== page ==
Liked by 1 person

  3. Beautiful post, Evelyn ❤ I had a similar experience several years ago. I shared my experience in my blog post of 2012/08/12, "An Elderly Man Fell on the Sidewalk." Yes, we are often called on to be the guardian angel for a stranger in need.

    Liked by 1 person

    1. Thank you, Rosaliene. I’ve share the Chicago incident with others and, just like you wrote in your blog post, some asked if I was worried about a)getting COVID (No!) b)Being sued. I’ve since learned about “Good Samaritan” laws. Others shared similar experiences of encountering an elderly person who had fallen. One question that surprised me: Would I have done the same if it was a disheveled homeless man?

      Liked by 2 people

  4. Wow! What a story. What an encounter, the serendipitous timing as if that cab-driver intentionally drove past your hotel and YOU told him right there was fine just after Harold had fallen! Hah! And you literally ride in on a yellow(?) chariot wearing your Joan of Arc armor to rescue him! 😉

    Should you and Harold ever cross paths again, I guarantee you… he’ll instantly remember you. What a GRAND entrance & introduction you made Evelyn! 🤭 When you enter a room, I bet you turn every head and the place goes totally silent, huh? hehe

    Delightful, touching, warm story. I LOVED IT! ❣️

    Liked by 1 person

    1. Thank you, Professor. It did seemed serendipitous. Afterwards, I thought about how everything lined up. Had the cabbie dropped me in front of the hotel on the correct side, I would likely never had noticed Harold’s distress. Since I plan to return to Chicago, who knows if we’ll cross paths again! Stranger things have certainly happened in my life. I am glad my story touched and delighted you. That is the hope of the writer for her reader.

      Liked by 1 person

  5. Evelyn, what a beautiful and heartfelt story! And you are an angel in many ways. You are very helpful, from what I’ve known of you. You are also very kind, understanding, and empathetic. You have certain helped me when I emotionally fell in the past.

    And I can certainly understand your tears – perhaps blended with different emotions, and triggered from familiar sights of the past – given the happy memory of your granddaughter and the sad memory of your father. I, too, have had triggers in the present that reminded me of different memories of the past – whether they be happy, sad, or traumatic. I forget if they are called “memory nodes” in psychology, but my current psychotherapist reminds me that we can all experience multiple feelings at the same time.

    I would only hope that there are many kind-hearted people like you who will help us when we fall. But I must add that, in certain circumstances, some people just won’t “fall for that,” LOL (joke attempt).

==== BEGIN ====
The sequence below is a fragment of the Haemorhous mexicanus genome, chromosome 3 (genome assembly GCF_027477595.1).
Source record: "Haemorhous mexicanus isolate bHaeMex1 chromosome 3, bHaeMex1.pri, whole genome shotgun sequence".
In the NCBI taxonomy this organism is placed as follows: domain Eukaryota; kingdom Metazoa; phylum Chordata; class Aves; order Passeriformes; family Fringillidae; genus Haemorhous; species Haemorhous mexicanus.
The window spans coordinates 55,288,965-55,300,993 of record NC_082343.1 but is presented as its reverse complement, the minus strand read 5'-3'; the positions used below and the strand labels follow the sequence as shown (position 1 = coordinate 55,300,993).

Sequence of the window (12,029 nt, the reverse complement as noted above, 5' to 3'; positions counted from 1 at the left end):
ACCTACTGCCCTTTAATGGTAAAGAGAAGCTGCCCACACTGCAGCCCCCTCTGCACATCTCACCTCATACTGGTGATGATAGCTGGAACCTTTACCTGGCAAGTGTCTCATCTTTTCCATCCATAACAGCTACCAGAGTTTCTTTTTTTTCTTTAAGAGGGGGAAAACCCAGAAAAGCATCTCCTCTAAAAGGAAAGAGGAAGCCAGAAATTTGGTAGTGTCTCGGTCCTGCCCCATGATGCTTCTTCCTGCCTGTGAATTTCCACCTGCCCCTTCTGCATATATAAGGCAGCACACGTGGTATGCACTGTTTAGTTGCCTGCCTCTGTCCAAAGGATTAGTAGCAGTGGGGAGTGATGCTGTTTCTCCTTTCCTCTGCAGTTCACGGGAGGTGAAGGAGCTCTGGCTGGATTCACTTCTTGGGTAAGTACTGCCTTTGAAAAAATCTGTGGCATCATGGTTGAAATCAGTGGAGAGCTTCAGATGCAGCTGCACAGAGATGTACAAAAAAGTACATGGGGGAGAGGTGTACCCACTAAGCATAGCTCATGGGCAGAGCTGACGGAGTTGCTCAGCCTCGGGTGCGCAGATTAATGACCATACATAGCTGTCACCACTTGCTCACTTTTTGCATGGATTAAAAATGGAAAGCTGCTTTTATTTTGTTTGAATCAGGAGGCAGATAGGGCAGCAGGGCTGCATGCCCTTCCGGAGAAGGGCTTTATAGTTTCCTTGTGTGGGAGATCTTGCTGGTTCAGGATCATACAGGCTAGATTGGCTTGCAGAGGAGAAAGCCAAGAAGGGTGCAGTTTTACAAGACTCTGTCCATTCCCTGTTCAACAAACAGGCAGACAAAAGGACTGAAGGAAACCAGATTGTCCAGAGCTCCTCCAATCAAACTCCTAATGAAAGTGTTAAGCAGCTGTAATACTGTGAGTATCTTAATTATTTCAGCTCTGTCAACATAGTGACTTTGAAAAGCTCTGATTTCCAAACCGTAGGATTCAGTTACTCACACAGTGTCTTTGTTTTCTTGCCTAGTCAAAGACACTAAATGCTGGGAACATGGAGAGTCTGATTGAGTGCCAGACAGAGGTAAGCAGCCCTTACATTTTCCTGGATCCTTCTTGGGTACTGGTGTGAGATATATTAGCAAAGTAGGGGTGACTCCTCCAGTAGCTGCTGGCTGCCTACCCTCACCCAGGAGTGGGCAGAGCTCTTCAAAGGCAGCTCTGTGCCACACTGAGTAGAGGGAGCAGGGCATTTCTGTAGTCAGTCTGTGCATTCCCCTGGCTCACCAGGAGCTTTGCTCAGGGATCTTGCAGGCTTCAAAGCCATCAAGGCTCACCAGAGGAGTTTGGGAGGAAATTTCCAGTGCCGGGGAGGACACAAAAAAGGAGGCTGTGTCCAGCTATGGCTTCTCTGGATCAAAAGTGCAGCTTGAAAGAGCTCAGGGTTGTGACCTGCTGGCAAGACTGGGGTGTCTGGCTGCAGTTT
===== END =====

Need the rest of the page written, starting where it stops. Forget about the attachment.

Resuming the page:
I love the fall season! (And I miss Chicago.)

    Thank you for sharing!


    1. Thank you, G. for your kind words. This is the highest compliment for me because my father was known for his kindness. What you’ve identified–the multiple feelings evoked by an incident–has many names. “Bittersweet” is one. Mixed emotions. Our English language is sorely lacking on words that truly capture the range of human emotions. Sometimes, when I find myself feeling lonely, blue, or anxious without knowing why, I try looking backward to see if I can trace its origin. Sometimes it is a movie scene, or a passage in a book. Other times, it’s a simple as seeing a photograph.
      You eloquently expressed this experience, G. As I’ve said in the past, you are a true writer and hope you continue to develop this side of your creative self.
      I am enjoying my work in Chicago! Wouldn’t it be great if we could meet up there sometime?

      Liked by 1 person

      1. Awe, thank you, Evelyn! Maybe one day I’ll pick up writing again. I just don’t have the energy at the moment. But I’m working on all those issues.

        It would be great to meet up in Chicago sometime!

        For the word “bittersweet,” I see that as one singular experience with multiple emotions, but in the present only, or discussing a singular past event. I’ll have to look that word up in the dictionary, to be sure. But that was my interpretation of the word.

        Indeed, the English language lacks words that capture what we’re feeling or experiencing. I know that the prefix “poly” refers to “many,” so perhaps an invented word like “polyemotive” could possibly describe “many emotions felt when experiencing present experiences.” I’m sure there’s probably a psychological, cognitive, or neurological term for this, but I’m having fun with being creative now. LOL.

        And who approves of new words in the dictionary? I’ve often wondered about that.



  6. Evelyn, what a great story. You were obviously the right person to be in that moment, at that time. My mother experienced a bad fall at home a couple of years before she passed away, but fortunately there was someone nearby who could assist her. She broke her hip, and was in the hospital for awhile. I found myself wondering during that time what kind of pain she felt initially, how frightened she was thereafter, etc. I fell on some ice several years before this, and there was no one around to help me initially. So true that whether metaphorically or physically, we all fall. I hope I will be available to help those who do, and I hope someone will help me when and if I fall again.


    1. Thank you so much. I’m sorry about your mom. I understand your concerns about her pain. When my father died of burns, that is all I could think of. It still haunts me but not in a debilitating way as it once did. I used to ice skate. These days I’m more cautious. No jumping or spinning, just gliding. I also try to work on my balance and functional movement everyday. As a dancer, this is essential.

      Liked by 1 person